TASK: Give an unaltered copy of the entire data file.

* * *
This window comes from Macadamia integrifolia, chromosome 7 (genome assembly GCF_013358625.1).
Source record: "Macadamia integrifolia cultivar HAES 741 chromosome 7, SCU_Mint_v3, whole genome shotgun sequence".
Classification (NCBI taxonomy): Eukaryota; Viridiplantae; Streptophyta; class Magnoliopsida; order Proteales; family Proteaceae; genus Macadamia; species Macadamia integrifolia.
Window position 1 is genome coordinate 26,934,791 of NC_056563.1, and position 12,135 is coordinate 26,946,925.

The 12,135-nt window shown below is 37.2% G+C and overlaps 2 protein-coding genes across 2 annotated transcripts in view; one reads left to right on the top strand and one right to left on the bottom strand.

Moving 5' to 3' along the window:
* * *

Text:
This window comes from Macadamia integrifolia, chromosome 7 (genome assembly GCF_013358625.1).
Source record: "Macadamia integrifolia cultivar HAES 741 chromosome 7, SCU_Mint_v3, whole genome shotgun sequence".
Classification (NCBI taxonomy): Eukaryota; Viridiplantae; Streptophyta; class Magnoliopsida; order Proteales; family Proteaceae; genus Macadamia; species Macadamia integrifolia.
Window position 1 is genome coordinate 26,934,791 of NC_056563.1, and position 12,135 is coordinate 26,946,925.

The 12,135-nt window shown below is 37.2% G+C and overlaps 2 protein-coding genes across 2 annotated transcripts in view; one reads left to right on the top strand and one right to left on the bottom strand.

Moving 5' to 3' along the window: